Is it clear? Pretty much every single poll contracts what intrade says.

    Date Close
    30-Sep-12 78.7
    1-Oct-12 76.3
    2-Oct-12 74.5
    3-Oct-12 74
    4-Oct-12 66.9
    5-Oct-12 66
    6-Oct-12 67.8
    7-Oct-12 64.8
    8-Oct-12 63.5
    9-Oct-12 63.8
    10-Oct-12 62.9
    11-Oct-12 61.9
    12-Oct-12 63.3
    13-Oct-12 58.8
    14-Oct-12 61.7
    15-Oct-12 62.3
    16-Oct-12 62.4
    17-Oct-12 63.5
    18-Oct-12 65

    The conclusion is, intrade is pretty much useless.



    Intrade Online Bettors Back Christie Over Corzine in New Jersey

    By Jonathan D. Salant - November 3, 2009 11:05 EST

    Nov. 3 (Bloomberg) -- Online bettors are backing New Jersey Republican gubernatorial candidate Christopher Christie over incumbent Democrat Jon Corzine in today’s election, although polls say the race is too close to call.

    Bets that Christie, a former U.S. attorney, would win closed at 55 yesterday on Dublin-based Intrade, meaning the online exchange put his chances of victory at 55 percent. Bets on the chances of Corzine getting a new four-year term closed at 50. Independent Christopher Daggett was given a 1 percent chance of winning.

    The surge in online betting for Christie, 47, followed three polls showing a statistical tie with Corzine, 62. A Hamden, Connecticut-based Quinnipiac University poll showed Christie ahead, 42 percent to 40 percent, with 12 percent for Daggett. The survey’s margin of error was plus or minus 2.5 percentage points.

    Polls by Madison, New Jersey-based Fairleigh Dickinson University and Monmouth University put Corzine in the lead, 43 percent to 41 percent, over Christie, with Daggett at 8 percent. The Fairleigh Dickinson poll had a margin of error of 3 percentage points, and the figure for the Monmouth survey was 3.7 percentage points.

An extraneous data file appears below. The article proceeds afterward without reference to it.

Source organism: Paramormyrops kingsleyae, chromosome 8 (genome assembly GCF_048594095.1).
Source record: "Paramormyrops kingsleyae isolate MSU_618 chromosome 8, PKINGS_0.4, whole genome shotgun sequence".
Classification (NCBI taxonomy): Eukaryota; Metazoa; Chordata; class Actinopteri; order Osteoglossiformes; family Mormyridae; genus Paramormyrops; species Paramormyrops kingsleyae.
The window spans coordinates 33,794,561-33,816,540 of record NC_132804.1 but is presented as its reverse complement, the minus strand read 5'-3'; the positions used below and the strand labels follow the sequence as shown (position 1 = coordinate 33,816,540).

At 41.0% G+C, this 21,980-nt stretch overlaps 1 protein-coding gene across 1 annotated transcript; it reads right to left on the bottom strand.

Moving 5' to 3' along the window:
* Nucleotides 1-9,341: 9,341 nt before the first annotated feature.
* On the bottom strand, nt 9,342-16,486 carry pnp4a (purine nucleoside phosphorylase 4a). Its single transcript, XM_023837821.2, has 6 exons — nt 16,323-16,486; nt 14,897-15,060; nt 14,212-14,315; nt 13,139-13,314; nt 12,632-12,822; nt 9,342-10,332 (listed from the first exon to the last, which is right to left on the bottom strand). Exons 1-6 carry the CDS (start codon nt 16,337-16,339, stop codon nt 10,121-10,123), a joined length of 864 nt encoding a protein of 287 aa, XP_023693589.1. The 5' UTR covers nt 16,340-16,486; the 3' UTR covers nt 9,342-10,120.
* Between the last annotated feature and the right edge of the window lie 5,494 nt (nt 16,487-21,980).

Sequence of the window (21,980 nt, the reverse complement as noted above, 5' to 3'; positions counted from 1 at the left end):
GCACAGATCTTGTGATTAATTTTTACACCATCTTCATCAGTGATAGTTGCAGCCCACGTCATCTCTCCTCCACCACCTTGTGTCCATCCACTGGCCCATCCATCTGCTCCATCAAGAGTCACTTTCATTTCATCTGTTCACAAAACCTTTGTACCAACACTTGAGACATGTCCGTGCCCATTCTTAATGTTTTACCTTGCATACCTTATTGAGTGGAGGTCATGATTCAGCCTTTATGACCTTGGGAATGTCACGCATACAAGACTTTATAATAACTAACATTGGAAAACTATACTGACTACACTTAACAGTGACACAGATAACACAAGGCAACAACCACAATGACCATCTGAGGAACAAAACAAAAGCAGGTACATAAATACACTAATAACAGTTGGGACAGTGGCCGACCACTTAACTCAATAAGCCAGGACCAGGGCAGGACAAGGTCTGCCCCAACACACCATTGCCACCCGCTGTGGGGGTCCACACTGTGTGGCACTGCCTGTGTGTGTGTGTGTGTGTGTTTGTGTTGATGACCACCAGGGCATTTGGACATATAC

“Corzine seems to be a very unpopular governor but Christie hasn’t been convincing in his campaign,” said Carl Wolfenden, Intrade’s exchange operations manager.

    Virginia’s Race

    In Virginia’s gubernatorial election today, Intrade bettors gave Republican Bob McDonnell, 54, a 99 percent chance of winning and ending the Democrats’ eight-year hold on the state’s executive office. McDonnell, the former state attorney general, is running against state Senator Creigh Deeds, 51. An Oct. 22-25 Washington Post poll gave McDonnell an 11 percentage point lead over Deeds, 55 percent to 44 percent.

    In a U.S. House race in upstate New York, Intrade bettors gave Conservative Party nominee Doug Hoffman, 59, a 75 percent chance of winning today’s special election for a successor to Republican John McHugh, according to yesterday’s close. Over the weekend, the Republican nominee in the race, Assemblywoman Dede Scozzafava, dropped out and endorsed Democratic nominee Bill Owens, 60. McHugh became secretary of the Army.

    A Loudonville, New York-based Siena College survey released yesterday gave Hoffman a 5 percentage point lead over Owens, 41 percent to 36 percent. The survey’s margin of error was plus or minus 4 percentage points.
    #10     Oct 18, 2012